The Courier News from Blytheville, Arkansas on June 23, 1966 · Page 7
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The Courier News from Blytheville, Arkansas · Page 7

Blytheville, Arkansas
Issue Date:
Thursday, June 23, 1966
Page 7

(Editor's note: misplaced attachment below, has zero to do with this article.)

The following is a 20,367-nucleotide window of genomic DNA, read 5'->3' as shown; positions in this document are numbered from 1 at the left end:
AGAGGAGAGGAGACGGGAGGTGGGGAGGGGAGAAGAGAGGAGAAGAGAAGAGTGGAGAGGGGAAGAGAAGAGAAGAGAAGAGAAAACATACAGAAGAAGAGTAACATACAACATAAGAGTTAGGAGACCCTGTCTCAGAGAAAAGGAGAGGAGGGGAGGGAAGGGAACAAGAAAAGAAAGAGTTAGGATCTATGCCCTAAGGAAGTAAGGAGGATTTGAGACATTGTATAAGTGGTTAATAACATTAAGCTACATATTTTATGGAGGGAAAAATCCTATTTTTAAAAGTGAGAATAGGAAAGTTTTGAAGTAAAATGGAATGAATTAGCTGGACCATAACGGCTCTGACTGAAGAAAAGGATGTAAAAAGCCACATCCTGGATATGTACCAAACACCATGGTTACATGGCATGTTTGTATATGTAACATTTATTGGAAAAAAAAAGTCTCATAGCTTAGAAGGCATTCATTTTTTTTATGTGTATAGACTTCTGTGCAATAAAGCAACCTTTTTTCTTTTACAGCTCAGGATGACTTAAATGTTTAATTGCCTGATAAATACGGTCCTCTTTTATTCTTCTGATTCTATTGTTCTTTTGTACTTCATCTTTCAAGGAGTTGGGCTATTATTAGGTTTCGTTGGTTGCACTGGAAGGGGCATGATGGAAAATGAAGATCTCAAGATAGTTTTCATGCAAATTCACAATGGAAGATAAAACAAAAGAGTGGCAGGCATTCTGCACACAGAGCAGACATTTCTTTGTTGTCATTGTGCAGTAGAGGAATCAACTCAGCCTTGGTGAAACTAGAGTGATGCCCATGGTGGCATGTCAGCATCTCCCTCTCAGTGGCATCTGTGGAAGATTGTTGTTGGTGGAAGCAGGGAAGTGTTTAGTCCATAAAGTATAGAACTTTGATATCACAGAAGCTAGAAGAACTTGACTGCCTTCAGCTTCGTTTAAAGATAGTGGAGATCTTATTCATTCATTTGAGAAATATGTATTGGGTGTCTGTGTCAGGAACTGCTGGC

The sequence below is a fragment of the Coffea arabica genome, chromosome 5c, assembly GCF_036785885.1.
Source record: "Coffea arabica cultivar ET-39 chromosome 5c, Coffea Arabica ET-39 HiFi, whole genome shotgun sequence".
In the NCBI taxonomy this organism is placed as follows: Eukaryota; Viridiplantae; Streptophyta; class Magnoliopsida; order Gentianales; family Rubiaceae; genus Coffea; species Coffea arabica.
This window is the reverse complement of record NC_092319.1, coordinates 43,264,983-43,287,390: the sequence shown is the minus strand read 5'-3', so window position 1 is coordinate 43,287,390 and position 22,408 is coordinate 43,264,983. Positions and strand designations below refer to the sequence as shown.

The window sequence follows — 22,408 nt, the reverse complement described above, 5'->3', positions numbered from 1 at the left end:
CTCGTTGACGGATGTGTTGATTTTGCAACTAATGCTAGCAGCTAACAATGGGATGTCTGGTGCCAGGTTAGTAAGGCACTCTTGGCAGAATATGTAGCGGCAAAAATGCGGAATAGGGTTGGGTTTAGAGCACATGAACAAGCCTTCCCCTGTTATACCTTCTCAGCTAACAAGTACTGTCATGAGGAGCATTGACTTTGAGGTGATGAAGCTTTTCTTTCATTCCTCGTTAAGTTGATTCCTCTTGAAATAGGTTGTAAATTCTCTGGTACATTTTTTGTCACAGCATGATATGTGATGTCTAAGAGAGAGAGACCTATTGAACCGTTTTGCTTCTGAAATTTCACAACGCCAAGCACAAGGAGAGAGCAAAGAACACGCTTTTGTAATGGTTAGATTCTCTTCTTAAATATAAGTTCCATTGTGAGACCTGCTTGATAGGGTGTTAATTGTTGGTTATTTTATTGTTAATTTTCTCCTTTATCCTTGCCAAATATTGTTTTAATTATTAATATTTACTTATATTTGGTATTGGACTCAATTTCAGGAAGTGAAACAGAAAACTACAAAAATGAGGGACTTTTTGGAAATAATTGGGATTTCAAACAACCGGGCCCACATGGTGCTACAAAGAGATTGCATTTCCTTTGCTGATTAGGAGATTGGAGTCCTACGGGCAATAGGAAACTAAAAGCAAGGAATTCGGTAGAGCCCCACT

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B!yth«vtl!« (Ark.) Courier News - Thursdiy, June J3, 19M- tut 8cm After the Raid, Church Was Out (Editor's Note: This Is the second in s series of stories on Blythtvilte ministers by Courier News Editor Harry A. Haincs.) Rev. John R. Symonds of St. Stephen's Episcopal Church comes on as strong >nd authoritative and resonant as Walter Cronkite, though not so bland, thank you. A husky man, whose florid face contrasts effectively with neat, mildly curly grey hair, Symonds made the decision is serve the church as his life's work one day when his eyes fell upon these lines from a children's hymn: "For the saints of God are just folk like me and I mean to be one, too." That was only the moment of truth for him; the decision had been in the making for some time. "Anyone who has had any experience with tht Holy Spirit knows It doesn't come out of the blue and strike you down. It seeks quietly. It questions you. Well, you see, I simply ran out of excuses when my eyes fell across those lines in a hymnal. I made the decision then. * * * Symonds views his life objectively. He led a normal happy boyhood about three-quarters of a mile from the eily limits of Wilmington, Del. His father, • native of England, came to this country around the turn cf the century after the San Francisco earthquake found the United States extremely short of masons and builders. "Dad came over and helped rebuild San Francisco. He was a stone mason and a good one. We were comfortable during the depression. Our home was built In 1600. It was an old farm place. The underground railroad of the 19th century operated out of the Lattimer place which vas right next door to us. "I laid my first brick at the age of four. 1 still have my brick mason's tools. Sure, I guess I could make about twice the money as a brick mason as I'm making as a priest. "My childhood was good. I have three brothers and four sisters, ill living and in good health. "My strong attachment f o r the church and its ministry began early in childhood. My parents were religious people, but with so many children around they could not always go to church ... it wasn't possible. Churches didn't have nurseries then, you know. "I'd walk about a half mile — maybe not that far — and catch 8 streetcar and ride to o u r church." * t * When he was 15, Symonds 'they look en the preacher as a pro 'tht pressure! are ungodly' was struck by rheumatic. fever and that, at the time, was a genuine tragedy for an active teenager. Symonds relates it with his flawless diction: "We hadn't the drugs then. Bed rest was the thing. I was in bed three months. During that time, people from the church made long trips just to visit me — a sick boy." This show of Christian concern did not fail to touch him. * * * An event in his life was the day, when he was 18, the Navy accepted him for duty in World War II. "I had been restricted an to pass myself off as a martyr.)this Is what it would take for It's a Christian's duty and privilege to go to church. That's one of the things we pledge ourselves to do. If you're going to be a Christian, you're going to go to church." He has other thoughts on church attendance, more about which later. * * + Symonds returned to his Wilmington home at the end of the war, entered the University of Delaware where he took a premedical course, a major in biology, .with minors in English, history and chemistry. He graduated early in 1951 confined (due to the bout with | and guess what? The United rheumatic fever) for so long States had a small war going in Korea and he was recalled to active duty (as a petty officer first class) in the Navy. He formally received his degree while on a weekend pass. In 1952, he that I had learned to live with rejection and disappointment. I had to cross the ball field on my way to the grocery store ... and I couldn't play. "So when the Navy said they wanted me, it was the biggeest day in my life." At the time, he hoped to. become a physician one day and therefore was doubly delighted when he was assigned to a medical unit. This. assignment eventually led him to the Second Marine Division in the Pacific. He recalls nothing happening to him during the war which headed him toward the pulpit. However, he took with him his 1 earlier dedication to the church. "I remember once we were having services on Saipan when we had a bombing raid. We all took cover, but the thing that distressed me was that they didn't resume the services after the raid was over and we crawled out of the holes. "I guess I walked six miles one day to attend church ser- i vices. Now look here," and here his dark eyes take on a new OPEN 24 HOURS Jumbo Hamburger and French Fries Special M&R BRACKIN CAFE 3RD & RAILROAD AIR CONDITIONED PO 3-9929 Building Former!? Occupied by Bonne cleaners NEW SHIPMENT FOAM SALE 53"x72" $4 00 1" Thick Ea. *t 45"x72" SO 50 1" Thick Ea. V 36"x72" $0 00 1" Thick Ea. V Shredded Foam Baft Odd C1 Sizes ¥• &UP GILBERTS 600 E. Main PO 3-6742 me to be happy, I was to do it.' When one of his brothers asked him where he was going, however, Symonds admits that he tossed off some pretty cryptic replies. "He thought I was taking another construction job. He said, 'Is this outfit you're joining an old outfit or one of the new ones?" I told him it was one of the oldest, best established outfits in the world. service, th« Bay Scout* »nd the Dataware Youth Services Commission. In Harrington this summer they'll dedicate a window in the church for him. * * During his years in Blytheville he has arrived »t some conclusions on the town and its churches and h«' is not shy about propounding them: find out th« names of classmates. They're grouping up, but why not, isn't that what their parents are doing'. 1 " * * * Symonds gets excited when h* talks on these subjects and he offers no apology for his fervor. He feels the church should be an exciting place and at times an 'uncomfortable place. He. loves Pressures? Th* congrega-1 debating religion ... especially tional pressures we're putting on our preachers art ungodly. "But he said, 'What about Many ».good_pre«ch«r has bit- your boss? What kind of a boss will you have?' "And I told him I'd have the best Boss any man ever had." And thus began a three-year period in Virginia Theological Seminary at Alexandria, Va. * * * Perhaps every young seminary graduate charges out the gates on" graduation day ready was out and began working on to set afire the world with the being accepted at Johns Hopkins. It was a challenge ... getting accepted. "I worked hard on it. The dean of the school I wanted to enter was off in Europe. I had to get his permission to enter graduate school. A lot of people helped along the way and I finally got it." And when he did, the full weight of the nagging call of "the Holy Spirit" fell on him. "I realized, once I was accepted to Johns Hopkins t h ? t this wasn't what I wanted to do at all. I had to go back to those people who helped me and try to explain." He spent a year — profitably - "letting this thing jell." Dur- power he's found in three years of contemplation of the holy Word. The tasks they get often cool their ardor and test their devotion. Symonds' assignment in Harrington, Del., was one of these. However, it failed to quench his thirst for the job at hand. St. Stephen's Church in Harrington had 19 communicants when he stepped into the. tiny sanctuary. When, in 1962, he came to St. Stephen's here, the Harrington church had hundreds of members and a new sanctuary and educational building which sprawled over a city block. While he built the church during his six years in Harrington ing the jelling period, he super-(he also found time to serve ' ~~~' ' ....•„, vised a construction project, and quite a project. "We built 150 new houses." It was during this time that he realized "I had run out of excuses. I told my parents. They intensity, "I'm not saying that I were wonderful. They said if such capacities as commissioner for the Delaware Commission on Children and Youth and a member of the Harrington VoV unteer Fire Department. H i s restless energy led him into Red Cross work, American Legion ten the dust in Blytheville. with young people. "I sat up one night until Lord knows when, talking with some boys. They were offering them- Why do you think you never selves as .atheists. - or very darned seldom, if weren't fooling me. They weie preacher visiting searching. Th 1S has been the " _. . _ .P _-i_ -f .l..J,»*.. /At. />anfiirl«e ever — see a IB a slum in Blytheville? Well, what good would it do? If he went down thert and brought someone into th* church, do you think the congregation would accept them ... I mean really take them in Christian love? Oh, sure, tht preacher would be there, but they look on him as a pro. They think we need that name on the church rolls or that dime in the colection plate. "Preachers are called on to serve all of God's people, but we're walled off from some of God's people. We have segregation by races, but we also see this have and have-not segre- role of students for centuries. There's no need to get exercised about these modern idio- Symonds was 'happy to take up the challenge. When it ended he told them, "Regardless of what you're saying now, you'll be back ... all of you." They were. * * * If children are going to be Christians, they must attend church, Symonds believes. "Some say they aren't going to force their children to go to church. Well, they force them to take a bath, to study, to eat at meal time. Now, if you're You'll find ne finer anywhere. "And 1 detect this all ever Arkansas. This state used to'be tht ct 'i m p i t j grounds (or preachers. You usually got only those who had a problem - the bottle, maybe, or something else - er who were on the way down. This is not true any more and it's high time the people changed their views of these men." * * * Aside from church - related- matters Symonds feels the primary problem here is one ef shedding the old image of Arkansas and taking on e new! one. "But we're going about this- in some sick ways. For example, we see a college educating as something you should have «f«> thinr But ^^rtSKSZ ££ «es a time when «e must ference wherfi ^ ge( j( or hflw well you do while getting it: "We think a fine, air-condi-; • . „,,. „, u i „ i, ,„» tioned house can wipe eut the! sirs: a-J-yis ra-jf^vs- *•£££! ?£%. i. *-i;r *" M M * "•'* lieves, with good pastors. j "This isn't the way to build, "1 sit in those Ministerial Al- a better life. There are other' liance meetings and just marvel far more worthwhile value* at the quality of men 1 find which our people need to 4i«v there. These are good m«n.|cover." 'walled off from some of God's people' (Courier Ke»i Miot«>) . a comes judge what's right and what's wrong and he willing to stand up for that we think is right gation. If you've got it (money) going to be » Christian, you're you're in. If you don't have it, you're out. We're trying to reach some new plateaus, but we're going about it in some rather sick ways. ' "You can find some bum, let going to commit yourself to worship, to give, to pray for your church and to work for your church. That's just part of kie deal. You must put your mind to the task of understand- him make a mint of money, ing Him. There's nothing op- learn when not to say 'damn 1 1 tional about'it and those par- and 'ain't 1 and he'll be ac- ents who teach their children cepled ... if he's got enough money. So what if he's been married six times? So what if maybe he murdered all six- wives? "Even the kids are cliquish. I'm amazed that some of them have not taken the trouble to that church attendance is optional either are making an honest mistake or else' are not Christians." Symonds believes he detects t certain softness in Blytheville regarding wrong - doing. "I believe in forgiveness. It's END FEAR of doetor uu) boipttal Mils. Mutual of Omaha hospital, surgical mtdlcal exponM and Incoipe pro- action plan pay Ml »•»«'.'» fait and th« cost u low. Ol» ,our»lf and family Wr protection. new peict of mind Call 01 wtlte — Frank King, Agent P.O. BOX 866 - Bljfhevilto Phone PO I-*M» Representing Mutual of Omaha MUTUAL Of OMAHA INMJRANCE COSWMTT Lire INHimANCE: UNI«D OF OMAHA font Oin») omaha, Mobiasta Grmfort Stat the ultimate in automatic afr conditioning NEW! EXCLUSIVE! ADMIRAL ComArt-8tvt Not merely i tti. Tfte control you nt In «prH mi foillt until October. 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